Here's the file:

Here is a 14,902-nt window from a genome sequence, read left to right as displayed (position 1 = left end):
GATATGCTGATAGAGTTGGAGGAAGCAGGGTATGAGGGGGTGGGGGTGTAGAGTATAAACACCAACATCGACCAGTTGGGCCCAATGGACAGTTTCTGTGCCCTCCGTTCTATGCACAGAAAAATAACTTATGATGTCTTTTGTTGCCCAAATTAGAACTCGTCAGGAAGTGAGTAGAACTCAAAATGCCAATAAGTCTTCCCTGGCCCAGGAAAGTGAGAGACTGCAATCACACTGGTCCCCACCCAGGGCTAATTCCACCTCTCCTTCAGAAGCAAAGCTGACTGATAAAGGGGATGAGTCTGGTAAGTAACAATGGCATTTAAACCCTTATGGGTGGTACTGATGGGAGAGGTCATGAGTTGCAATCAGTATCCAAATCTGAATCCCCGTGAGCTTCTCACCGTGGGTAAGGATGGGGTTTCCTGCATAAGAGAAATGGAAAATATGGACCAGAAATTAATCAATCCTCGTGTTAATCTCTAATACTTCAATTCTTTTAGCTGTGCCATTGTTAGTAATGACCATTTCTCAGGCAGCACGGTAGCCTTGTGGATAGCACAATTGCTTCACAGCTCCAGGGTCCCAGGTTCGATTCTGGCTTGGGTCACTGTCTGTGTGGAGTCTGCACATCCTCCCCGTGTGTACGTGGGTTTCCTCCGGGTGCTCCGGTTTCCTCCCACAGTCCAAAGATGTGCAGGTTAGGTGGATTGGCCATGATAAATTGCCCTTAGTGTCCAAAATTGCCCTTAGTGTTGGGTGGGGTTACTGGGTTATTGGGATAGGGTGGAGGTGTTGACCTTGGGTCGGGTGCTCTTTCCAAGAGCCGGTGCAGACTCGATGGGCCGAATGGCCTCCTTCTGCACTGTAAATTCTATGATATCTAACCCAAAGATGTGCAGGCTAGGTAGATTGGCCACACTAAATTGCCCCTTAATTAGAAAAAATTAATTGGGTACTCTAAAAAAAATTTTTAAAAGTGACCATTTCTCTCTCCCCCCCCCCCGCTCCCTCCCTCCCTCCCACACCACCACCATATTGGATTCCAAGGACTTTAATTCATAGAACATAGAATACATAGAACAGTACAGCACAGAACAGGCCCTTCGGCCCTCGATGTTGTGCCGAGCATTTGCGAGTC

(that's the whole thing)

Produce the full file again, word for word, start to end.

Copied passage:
Here is a 14,902-nt window from a genome sequence, read left to right as displayed (position 1 = left end):
GATATGCTGATAGAGTTGGAGGAAGCAGGGTATGAGGGGGTGGGGGTGTAGAGTATAAACACCAACATCGACCAGTTGGGCCCAATGGACAGTTTCTGTGCCCTCCGTTCTATGCACAGAAAAATAACTTATGATGTCTTTTGTTGCCCAAATTAGAACTCGTCAGGAAGTGAGTAGAACTCAAAATGCCAATAAGTCTTCCCTGGCCCAGGAAAGTGAGAGACTGCAATCACACTGGTCCCCACCCAGGGCTAATTCCACCTCTCCTTCAGAAGCAAAGCTGACTGATAAAGGGGATGAGTCTGGTAAGTAACAATGGCATTTAAACCCTTATGGGTGGTACTGATGGGAGAGGTCATGAGTTGCAATCAGTATCCAAATCTGAATCCCCGTGAGCTTCTCACCGTGGGTAAGGATGGGGTTTCCTGCATAAGAGAAATGGAAAATATGGACCAGAAATTAATCAATCCTCGTGTTAATCTCTAATACTTCAATTCTTTTAGCTGTGCCATTGTTAGTAATGACCATTTCTCAGGCAGCACGGTAGCCTTGTGGATAGCACAATTGCTTCACAGCTCCAGGGTCCCAGGTTCGATTCTGGCTTGGGTCACTGTCTGTGTGGAGTCTGCACATCCTCCCCGTGTGTACGTGGGTTTCCTCCGGGTGCTCCGGTTTCCTCCCACAGTCCAAAGATGTGCAGGTTAGGTGGATTGGCCATGATAAATTGCCCTTAGTGTCCAAAATTGCCCTTAGTGTTGGGTGGGGTTACTGGGTTATTGGGATAGGGTGGAGGTGTTGACCTTGGGTCGGGTGCTCTTTCCAAGAGCCGGTGCAGACTCGATGGGCCGAATGGCCTCCTTCTGCACTGTAAATTCTATGATATCTAACCCAAAGATGTGCAGGCTAGGTAGATTGGCCACACTAAATTGCCCCTTAATTAGAAAAAATTAATTGGGTACTCTAAAAAAAATTTTTAAAAGTGACCATTTCTCTCTCCCCCCCCCCCGCTCCCTCCCTCCCTCCCACACCACCACCATATTGGATTCCAAGGACTTTAATTCATAGAACATAGAATACATAGAACAGTACAGCACAGAACAGGCCCTTCGGCCCTCGATGTTGTGCCGAGCATTTGCGAGTC